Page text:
YOU ARE HERE: LAT HomeCollections

EA Makes a Play for L.A.

Game maker is trading geek for chic with its Playa Vista studio

August 06, 2003|Roger Vincent and Alex Pham | Times Staff Writers

Hollywood's newest studio is coming to Playa Vista, complete with palm trees, valet parking, a beach volleyball court -- and plenty of joysticks.

Electronic Arts Inc., the world's largest independent maker of video games, will unveil plans today to open a state-of-the-art production studio in long-vacant Water's Edge and create a campus there with luxuries not seen since the heady days of the dot-coms.

Based in the heart of Silicon Valley, EA said it chose the two-building office complex on Lincoln Boulevard, about a mile from the Pacific Ocean, to strengthen its ties with traditional Hollywood. As video games increasingly resemble cinematic productions, EA needs to work more closely with talent such as actors, directors, musicians, writers and lighting specialists.

When it moves in at the end of the year, Redwood City, Calif.-based EA will have a permanent home for 300 employees who work in Irvine, Bel-Air and Las Vegas, said John Batter, who heads EA's Los Angeles operations. It will embark on an aggressive hiring campaign to double that number in two years and eventually fill the facility's capacity for 1,000 employees, he said, as EA tries to reduce its reliance on contract developers whose schedules are more difficult to control. EA has 4,000 workers spread among eight studios worldwide.

"We hope to be a major employer of creative talent in Southern California, because we believe in the talent base here," Batter said.

With 1,000 workers, EA's new Los Angeles studio -- to be dubbed "EA LA" -- would rival those of visual effects houses Sony Pictures Imageworks, Rhythm & Hues Studios Inc. and Digital Domain, which are courting the animators, artists, modelers, digital texture artists and graphics engineers EA seeks.

With such cutthroat competition, EA is hoping its perk-laden campus will help it lure workers. In addition to the beach volleyball court, there will be a basketball court, soccer field, gym, jogging trails to the beach and wireless Internet access so employees can surf the Internet while soaking up the sun.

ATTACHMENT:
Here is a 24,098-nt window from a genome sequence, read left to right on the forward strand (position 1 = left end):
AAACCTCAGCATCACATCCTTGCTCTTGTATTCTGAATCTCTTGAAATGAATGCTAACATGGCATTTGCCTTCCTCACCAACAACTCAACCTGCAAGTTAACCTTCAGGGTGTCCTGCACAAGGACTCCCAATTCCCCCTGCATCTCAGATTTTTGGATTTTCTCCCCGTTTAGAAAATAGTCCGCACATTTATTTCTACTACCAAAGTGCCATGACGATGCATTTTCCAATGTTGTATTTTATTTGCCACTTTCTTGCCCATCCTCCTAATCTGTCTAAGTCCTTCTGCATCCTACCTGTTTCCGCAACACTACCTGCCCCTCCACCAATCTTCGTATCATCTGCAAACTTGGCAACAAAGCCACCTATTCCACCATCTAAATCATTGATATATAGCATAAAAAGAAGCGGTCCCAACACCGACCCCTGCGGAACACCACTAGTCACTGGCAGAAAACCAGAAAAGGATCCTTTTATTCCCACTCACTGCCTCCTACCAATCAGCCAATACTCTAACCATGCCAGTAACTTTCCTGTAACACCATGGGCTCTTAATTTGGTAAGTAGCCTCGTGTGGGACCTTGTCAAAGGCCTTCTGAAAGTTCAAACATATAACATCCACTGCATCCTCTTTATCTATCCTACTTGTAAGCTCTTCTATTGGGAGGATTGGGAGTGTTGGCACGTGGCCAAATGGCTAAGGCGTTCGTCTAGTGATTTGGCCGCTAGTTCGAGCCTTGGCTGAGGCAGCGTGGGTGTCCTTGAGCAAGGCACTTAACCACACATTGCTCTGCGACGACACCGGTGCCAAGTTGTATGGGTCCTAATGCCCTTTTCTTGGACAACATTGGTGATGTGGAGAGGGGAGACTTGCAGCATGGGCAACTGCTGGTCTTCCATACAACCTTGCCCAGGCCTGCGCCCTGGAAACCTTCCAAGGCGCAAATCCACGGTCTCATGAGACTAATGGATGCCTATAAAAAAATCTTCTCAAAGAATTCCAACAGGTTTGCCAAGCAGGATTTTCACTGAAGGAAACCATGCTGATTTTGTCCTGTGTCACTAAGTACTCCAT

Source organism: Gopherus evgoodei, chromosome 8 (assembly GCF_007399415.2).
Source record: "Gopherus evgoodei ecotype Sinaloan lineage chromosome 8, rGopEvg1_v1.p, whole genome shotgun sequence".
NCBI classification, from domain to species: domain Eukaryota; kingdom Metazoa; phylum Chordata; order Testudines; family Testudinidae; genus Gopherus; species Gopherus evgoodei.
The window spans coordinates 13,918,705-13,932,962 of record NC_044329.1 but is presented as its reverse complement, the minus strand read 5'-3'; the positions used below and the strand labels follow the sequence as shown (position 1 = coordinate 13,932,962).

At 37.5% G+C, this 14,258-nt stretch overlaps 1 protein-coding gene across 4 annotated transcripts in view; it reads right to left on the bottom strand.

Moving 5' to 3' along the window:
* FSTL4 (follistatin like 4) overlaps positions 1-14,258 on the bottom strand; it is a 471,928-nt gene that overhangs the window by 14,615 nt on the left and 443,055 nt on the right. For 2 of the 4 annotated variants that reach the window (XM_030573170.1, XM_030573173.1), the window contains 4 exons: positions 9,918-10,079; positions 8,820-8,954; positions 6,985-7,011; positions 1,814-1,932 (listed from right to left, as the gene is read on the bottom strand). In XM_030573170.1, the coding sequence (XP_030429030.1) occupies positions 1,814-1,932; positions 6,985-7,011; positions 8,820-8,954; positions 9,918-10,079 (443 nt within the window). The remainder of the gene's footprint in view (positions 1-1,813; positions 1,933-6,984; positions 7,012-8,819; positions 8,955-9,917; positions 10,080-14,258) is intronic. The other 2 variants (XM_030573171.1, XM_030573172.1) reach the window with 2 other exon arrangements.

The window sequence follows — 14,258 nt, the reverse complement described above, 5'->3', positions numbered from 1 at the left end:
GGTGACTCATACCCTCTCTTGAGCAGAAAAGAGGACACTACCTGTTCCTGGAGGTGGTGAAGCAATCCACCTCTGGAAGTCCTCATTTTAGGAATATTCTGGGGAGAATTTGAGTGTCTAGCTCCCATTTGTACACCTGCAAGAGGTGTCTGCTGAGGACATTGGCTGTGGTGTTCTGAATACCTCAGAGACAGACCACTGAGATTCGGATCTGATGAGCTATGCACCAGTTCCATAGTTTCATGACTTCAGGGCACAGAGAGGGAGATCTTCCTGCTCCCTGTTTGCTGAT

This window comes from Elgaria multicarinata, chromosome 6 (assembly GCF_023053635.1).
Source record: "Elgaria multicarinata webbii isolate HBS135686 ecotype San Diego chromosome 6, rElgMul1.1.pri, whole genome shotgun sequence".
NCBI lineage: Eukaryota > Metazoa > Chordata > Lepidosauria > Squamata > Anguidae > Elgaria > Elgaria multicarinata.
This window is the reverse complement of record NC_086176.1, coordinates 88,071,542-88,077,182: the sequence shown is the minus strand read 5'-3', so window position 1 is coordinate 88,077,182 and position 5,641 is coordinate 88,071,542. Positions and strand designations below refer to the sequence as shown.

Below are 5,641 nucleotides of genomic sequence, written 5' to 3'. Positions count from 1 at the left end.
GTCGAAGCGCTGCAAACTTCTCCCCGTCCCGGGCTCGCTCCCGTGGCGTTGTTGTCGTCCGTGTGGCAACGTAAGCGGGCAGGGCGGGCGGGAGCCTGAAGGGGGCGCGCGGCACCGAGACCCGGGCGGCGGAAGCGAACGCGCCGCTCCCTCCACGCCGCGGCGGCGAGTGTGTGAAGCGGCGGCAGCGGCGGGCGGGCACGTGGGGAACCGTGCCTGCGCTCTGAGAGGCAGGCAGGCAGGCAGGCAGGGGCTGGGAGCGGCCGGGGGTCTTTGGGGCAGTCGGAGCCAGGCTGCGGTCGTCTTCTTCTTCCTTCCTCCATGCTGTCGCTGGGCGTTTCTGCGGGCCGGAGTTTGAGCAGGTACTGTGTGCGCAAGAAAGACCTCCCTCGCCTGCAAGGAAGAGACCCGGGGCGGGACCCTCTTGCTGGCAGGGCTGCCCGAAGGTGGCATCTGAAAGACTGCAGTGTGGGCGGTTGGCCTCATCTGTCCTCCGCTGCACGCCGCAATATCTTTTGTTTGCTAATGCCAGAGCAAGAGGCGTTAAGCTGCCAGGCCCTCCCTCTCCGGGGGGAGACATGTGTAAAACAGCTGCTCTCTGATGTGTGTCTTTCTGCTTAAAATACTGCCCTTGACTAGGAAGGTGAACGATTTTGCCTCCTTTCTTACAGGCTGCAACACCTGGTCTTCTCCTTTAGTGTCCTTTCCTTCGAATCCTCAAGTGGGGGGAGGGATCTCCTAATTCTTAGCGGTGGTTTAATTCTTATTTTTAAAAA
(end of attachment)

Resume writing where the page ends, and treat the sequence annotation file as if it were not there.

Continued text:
The company declined to specify how much the amenities would cost. People who know about the deal valued the lease for the 245,000 square feet and the cost of improvements at about $100 million over several years.

Once seen as a boy's hobby, electronic games have grown into a $25-billion global business that many see as a cultural force on a par with movies and books. For some Hollywood moguls, an entertainment empire isn't complete without a collection of game titles.

"Right now, video games is as much a part of entertainment as movies and music are," said John Mass, senior vice president at William Morris Consulting, the media and technology arm of the famed Beverly Hills talent agency. "This is a creative community, and games is another medium where it will be able to express its ideas."

With $2.5 billion in annual revenue, EA has amassed $1.6 billion in cash and short-term investments, which it could invest in expanding the company. Several of its most successful franchises will be produced at EA LA, including "Command & Conquer," which has sold 21 million copies, and "Medal of Honor," which has sold 12 million copies. The studio also will make games based on its licenses for the James Bond and "Lord of the Rings" franchises.

The lease agreement with EA is a relief for the owners of Water's Edge, who have been searching for a tenant since before the offices were completed in 2002. They were built by Los Angeles developer Robert F. Maguire, who retains part ownership in a joint venture with Chicago real estate investor Equity Office.

Once the driving force behind Playa Vista, Maguire is now a minority owner in the 1,087-acre property, which is in the Ballona Wetlands. Playa Vista has long faced resistance from environmentalists who object to development in an ecologically sensitive area.

The development is controlled by a group of investment bankers and lenders led by former mayoral candidate and real estate developer Steve Soboroff, who stepped in a few years after entertainment studio DreamWorks SKG withdrew its plans to move to Playa Vista.

"This is our DreamWorks," said Soboroff, president of Playa Vista.

He said he was in discussions with other potential entertainment tenants that film frequently in the former Spruce Goose aircraft hanger built at Playa Vista by Howard Hughes. "Our vision in creating this dynamic place where people can live and work is now validated in a huge way," Soboroff said.

Drawn by rumors of EA's plans, company employees have visited the Playa Vista sales office, he said.

Of the development's 470 residential units released for sale, Soboroff said, 262 have been sold, 129 have been reserved and 79 are on the market.

Los Angeles Times Articles